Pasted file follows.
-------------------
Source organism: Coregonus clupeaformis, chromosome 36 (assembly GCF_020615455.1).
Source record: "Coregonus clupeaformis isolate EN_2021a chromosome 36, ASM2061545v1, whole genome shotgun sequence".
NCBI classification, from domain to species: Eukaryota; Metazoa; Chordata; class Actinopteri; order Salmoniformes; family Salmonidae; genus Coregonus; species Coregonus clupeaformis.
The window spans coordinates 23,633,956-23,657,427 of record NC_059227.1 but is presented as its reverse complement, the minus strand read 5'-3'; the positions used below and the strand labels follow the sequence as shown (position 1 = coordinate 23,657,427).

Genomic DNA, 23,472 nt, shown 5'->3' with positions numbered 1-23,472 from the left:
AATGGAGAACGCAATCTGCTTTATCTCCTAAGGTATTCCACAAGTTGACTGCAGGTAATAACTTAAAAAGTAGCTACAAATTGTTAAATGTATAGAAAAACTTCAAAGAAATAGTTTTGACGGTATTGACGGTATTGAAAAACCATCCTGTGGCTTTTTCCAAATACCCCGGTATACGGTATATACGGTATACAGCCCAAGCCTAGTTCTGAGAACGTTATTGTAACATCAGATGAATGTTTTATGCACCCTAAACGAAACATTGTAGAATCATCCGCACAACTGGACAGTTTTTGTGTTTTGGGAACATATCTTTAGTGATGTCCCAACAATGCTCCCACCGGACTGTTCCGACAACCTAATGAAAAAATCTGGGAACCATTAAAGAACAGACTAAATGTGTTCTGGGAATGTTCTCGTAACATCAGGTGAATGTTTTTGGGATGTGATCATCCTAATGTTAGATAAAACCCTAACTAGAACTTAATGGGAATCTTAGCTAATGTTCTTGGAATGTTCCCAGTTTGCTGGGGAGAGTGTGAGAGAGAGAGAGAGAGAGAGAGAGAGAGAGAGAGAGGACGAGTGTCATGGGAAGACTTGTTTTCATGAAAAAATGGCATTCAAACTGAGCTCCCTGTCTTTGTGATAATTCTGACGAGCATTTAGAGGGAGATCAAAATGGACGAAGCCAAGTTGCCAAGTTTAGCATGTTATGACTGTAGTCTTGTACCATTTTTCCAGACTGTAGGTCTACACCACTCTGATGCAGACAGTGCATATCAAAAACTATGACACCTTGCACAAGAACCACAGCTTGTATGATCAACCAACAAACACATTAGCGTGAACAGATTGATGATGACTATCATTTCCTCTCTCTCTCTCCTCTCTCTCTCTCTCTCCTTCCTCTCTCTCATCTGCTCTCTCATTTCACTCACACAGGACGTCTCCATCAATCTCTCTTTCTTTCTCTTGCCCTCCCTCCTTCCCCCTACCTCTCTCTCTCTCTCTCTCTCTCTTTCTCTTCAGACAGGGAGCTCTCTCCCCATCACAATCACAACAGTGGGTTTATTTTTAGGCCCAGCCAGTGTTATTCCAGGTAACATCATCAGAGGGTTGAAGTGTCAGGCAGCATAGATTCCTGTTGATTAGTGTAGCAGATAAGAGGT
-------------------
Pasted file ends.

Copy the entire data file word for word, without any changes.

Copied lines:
Source organism: Coregonus clupeaformis, chromosome 36 (assembly GCF_020615455.1).
Source record: "Coregonus clupeaformis isolate EN_2021a chromosome 36, ASM2061545v1, whole genome shotgun sequence".
NCBI classification, from domain to species: Eukaryota; Metazoa; Chordata; class Actinopteri; order Salmoniformes; family Salmonidae; genus Coregonus; species Coregonus clupeaformis.
The window spans coordinates 23,633,956-23,657,427 of record NC_059227.1 but is presented as its reverse complement, the minus strand read 5'-3'; the positions used below and the strand labels follow the sequence as shown (position 1 = coordinate 23,657,427).

Genomic DNA, 23,472 nt, shown 5'->3' with positions numbered 1-23,472 from the left:
AATGGAGAACGCAATCTGCTTTATCTCCTAAGGTATTCCACAAGTTGACTGCAGGTAATAACTTAAAAAGTAGCTACAAATTGTTAAATGTATAGAAAAACTTCAAAGAAATAGTTTTGACGGTATTGACGGTATTGAAAAACCATCCTGTGGCTTTTTCCAAATACCCCGGTATACGGTATATACGGTATACAGCCCAAGCCTAGTTCTGAGAACGTTATTGTAACATCAGATGAATGTTTTATGCACCCTAAACGAAACATTGTAGAATCATCCGCACAACTGGACAGTTTTTGTGTTTTGGGAACATATCTTTAGTGATGTCCCAACAATGCTCCCACCGGACTGTTCCGACAACCTAATGAAAAAATCTGGGAACCATTAAAGAACAGACTAAATGTGTTCTGGGAATGTTCTCGTAACATCAGGTGAATGTTTTTGGGATGTGATCATCCTAATGTTAGATAAAACCCTAACTAGAACTTAATGGGAATCTTAGCTAATGTTCTTGGAATGTTCCCAGTTTGCTGGGGAGAGTGTGAGAGAGAGAGAGAGAGAGAGAGAGAGAGAGAGAGAGGACGAGTGTCATGGGAAGACTTGTTTTCATGAAAAAATGGCATTCAAACTGAGCTCCCTGTCTTTGTGATAATTCTGACGAGCATTTAGAGGGAGATCAAAATGGACGAAGCCAAGTTGCCAAGTTTAGCATGTTATGACTGTAGTCTTGTACCATTTTTCCAGACTGTAGGTCTACACCACTCTGATGCAGACAGTGCATATCAAAAACTATGACACCTTGCACAAGAACCACAGCTTGTATGATCAACCAACAAACACATTAGCGTGAACAGATTGATGATGACTATCATTTCCTCTCTCTCTCTCCTCTCTCTCTCTCTCTCCTTCCTCTCTCTCATCTGCTCTCTCATTTCACTCACACAGGACGTCTCCATCAATCTCTCTTTCTTTCTCTTGCCCTCCCTCCTTCCCCCTACCTCTCTCTCTCTCTCTCTCTCTCTTTCTCTTCAGACAGGGAGCTCTCTCCCCATCACAATCACAACAGTGGGTTTATTTTTAGGCCCAGCCAGTGTTATTCCAGGTAACATCATCAGAGGGTTGAAGTGTCAGGCAGCATAGATTCCTGTTGATTAGTGTAGCAGATAAGAGGT